Helene Mapp, individually and as natural guardian of Marquette Mapp, brought suit against Ann J. Drake, Raymond Williams, and the Atlanta Board of Education for injuries allegedly sustained by Marquette Mapp when hot water spilled from an electric pot owned by Ann Drake, his fifth-grade teacher, and scalded his neck and back. The pot had been purchased by Ms. Drake and brought into the classroom in order to have hot water available when it was needed for different purposes. Ms. Drake teaches science, among other subjects, to her fifth-grade class and had used the pot to heat water for scientific experiments. She also used it on occasion to heat water for making coffee. Other teachers borrowed the pot for various purposes. When she was finished using the pot, Ms. Drake always emptied the water from it before storing it in a cabinet at the back of the classroom, which she locked. On the day of Marquette's accident, another teacher borrowed the pot and returned it to the shelf at the back of the room. The pot was apparently plugged in by a student. When Ms. Drake noticed that it was plugged in, she proceeded towards the back of the room, but her attention was diverted by a teacher who appeared at her classroom door and wished to speak to her. Marquette was injured when he pulled the pot off the shelf and the contents spilled onto him.
Mapp brings this appeal from the grant of summary judgment in favor of the defendants, contending that the court below erred in holding that her damage claims against Ms. Drake are barred by the doctrine of sovereign immunity. Held:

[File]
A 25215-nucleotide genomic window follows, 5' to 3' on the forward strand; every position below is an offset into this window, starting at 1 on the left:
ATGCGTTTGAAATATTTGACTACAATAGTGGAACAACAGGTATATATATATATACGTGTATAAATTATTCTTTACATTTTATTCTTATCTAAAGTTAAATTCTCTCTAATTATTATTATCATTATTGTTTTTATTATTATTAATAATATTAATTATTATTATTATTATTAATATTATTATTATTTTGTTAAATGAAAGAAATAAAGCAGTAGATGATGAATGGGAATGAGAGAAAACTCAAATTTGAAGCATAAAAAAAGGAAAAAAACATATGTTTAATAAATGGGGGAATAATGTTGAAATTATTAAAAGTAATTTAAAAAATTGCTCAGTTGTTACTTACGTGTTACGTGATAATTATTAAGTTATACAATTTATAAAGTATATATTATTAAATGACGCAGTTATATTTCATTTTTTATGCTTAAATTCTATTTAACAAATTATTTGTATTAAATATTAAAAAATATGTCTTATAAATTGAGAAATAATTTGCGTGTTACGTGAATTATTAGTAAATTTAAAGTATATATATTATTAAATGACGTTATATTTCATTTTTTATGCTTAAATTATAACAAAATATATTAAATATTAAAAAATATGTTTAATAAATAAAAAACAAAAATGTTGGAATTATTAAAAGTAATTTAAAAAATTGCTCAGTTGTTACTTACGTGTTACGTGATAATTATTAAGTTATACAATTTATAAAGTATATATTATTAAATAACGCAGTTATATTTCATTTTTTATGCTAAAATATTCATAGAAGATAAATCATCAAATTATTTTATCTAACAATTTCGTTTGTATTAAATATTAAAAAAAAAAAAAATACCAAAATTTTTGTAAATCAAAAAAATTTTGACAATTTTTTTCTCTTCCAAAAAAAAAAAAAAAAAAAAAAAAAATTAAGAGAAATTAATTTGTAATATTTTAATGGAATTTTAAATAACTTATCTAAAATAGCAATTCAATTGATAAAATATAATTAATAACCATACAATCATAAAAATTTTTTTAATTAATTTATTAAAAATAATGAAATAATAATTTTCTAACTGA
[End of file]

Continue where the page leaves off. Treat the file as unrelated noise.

The doctrine of sovereign immunity in Georgia has constitutional status and applies to any injury or damage suit against the state and its counties unless it has been expressly waived by Act of the General Assembly. Echols v. DeKalb County, 146 Ga. App. 560 (247 SE2d 114) (1978)
. Appellant does not contest the dismissal of the Board of Education or the school principal from her lawsuit, but contends that the doctrine does not extend to Ms. Drake because she was sued in her individual capacity as agent for the Atlanta Board of Education, and that she was acting outside the scope of her authority and her employment. From our examination of the record, however, there is nothing to indicate that Ms. Drake was sued in her individual capacity or that she was alleged to be acting outside the scope of her authority or outside the scope of her employment. The complaint makes no statement to the effect that she is being sued in her individual capacity. It alleges that she was employed by the Atlanta School Board as a teacher and that "[t]he gross negligence of defendant Drake is imputed to her employer." Ms. Drake moved to dismiss and, in the alternative, for judgment of the pleadings. The trial court, after notice to the parties, converted the motion into a motion for summary judgment and ruled that Drake was entitled to summary judgment. The court had earlier ruled that the Atlanta Board of Education was protected by the doctrine of sovereign immunity, but no mention of the doctrine was made in its ruling upon Ms. Drake's motion. Now for the first time on appeal, Mapp expands her allegations to contend that Ms. Drake was sued in her individual capacity and was acting outside the scope of her employment. Issues not raised in the court below may not be raised for the first time on appeal. Cohran v. Carlin, 254 Ga. 580
, 584 (331 SE2d 523
) (1985); Hammond v. Paul, 249 Ga. 241
(290 SE2d 54
) (1982). As appellant's sole contention is that the court erred in holding that Ms. Drake was protected by the doctrine of sovereign immunity, we find no error.
Bruce H. Beerman, Allie S. Edwards, for appellees.